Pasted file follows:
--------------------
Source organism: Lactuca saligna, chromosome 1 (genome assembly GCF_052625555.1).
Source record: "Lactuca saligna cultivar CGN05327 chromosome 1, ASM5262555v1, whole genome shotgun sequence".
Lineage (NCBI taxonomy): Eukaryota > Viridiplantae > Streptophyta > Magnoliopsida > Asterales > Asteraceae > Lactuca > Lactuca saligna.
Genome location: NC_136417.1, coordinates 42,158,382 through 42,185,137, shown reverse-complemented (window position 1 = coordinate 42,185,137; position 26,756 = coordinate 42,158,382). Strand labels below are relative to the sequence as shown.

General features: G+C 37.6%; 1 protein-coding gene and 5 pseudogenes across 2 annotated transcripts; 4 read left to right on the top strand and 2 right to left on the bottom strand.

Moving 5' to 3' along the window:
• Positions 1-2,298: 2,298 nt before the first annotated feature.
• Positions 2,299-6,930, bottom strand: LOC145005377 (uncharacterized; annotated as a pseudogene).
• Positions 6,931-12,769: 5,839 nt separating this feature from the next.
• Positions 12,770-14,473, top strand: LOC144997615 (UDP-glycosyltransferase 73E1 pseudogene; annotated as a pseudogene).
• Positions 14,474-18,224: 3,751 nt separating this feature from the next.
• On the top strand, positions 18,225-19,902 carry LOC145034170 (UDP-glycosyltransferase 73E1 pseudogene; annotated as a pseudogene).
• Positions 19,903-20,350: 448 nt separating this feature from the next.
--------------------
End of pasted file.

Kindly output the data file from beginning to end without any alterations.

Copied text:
Source organism: Lactuca saligna, chromosome 1 (genome assembly GCF_052625555.1).
Source record: "Lactuca saligna cultivar CGN05327 chromosome 1, ASM5262555v1, whole genome shotgun sequence".
Lineage (NCBI taxonomy): Eukaryota > Viridiplantae > Streptophyta > Magnoliopsida > Asterales > Asteraceae > Lactuca > Lactuca saligna.
Genome location: NC_136417.1, coordinates 42,158,382 through 42,185,137, shown reverse-complemented (window position 1 = coordinate 42,185,137; position 26,756 = coordinate 42,158,382). Strand labels below are relative to the sequence as shown.

General features: G+C 37.6%; 1 protein-coding gene and 5 pseudogenes across 2 annotated transcripts; 4 read left to right on the top strand and 2 right to left on the bottom strand.

Moving 5' to 3' along the window:
• Positions 1-2,298: 2,298 nt before the first annotated feature.
• Positions 2,299-6,930, bottom strand: LOC145005377 (uncharacterized; annotated as a pseudogene).
• Positions 6,931-12,769: 5,839 nt separating this feature from the next.
• Positions 12,770-14,473, top strand: LOC144997615 (UDP-glycosyltransferase 73E1 pseudogene; annotated as a pseudogene).
• Positions 14,474-18,224: 3,751 nt separating this feature from the next.
• On the top strand, positions 18,225-19,902 carry LOC145034170 (UDP-glycosyltransferase 73E1 pseudogene; annotated as a pseudogene).
• Positions 19,903-20,350: 448 nt separating this feature from the next.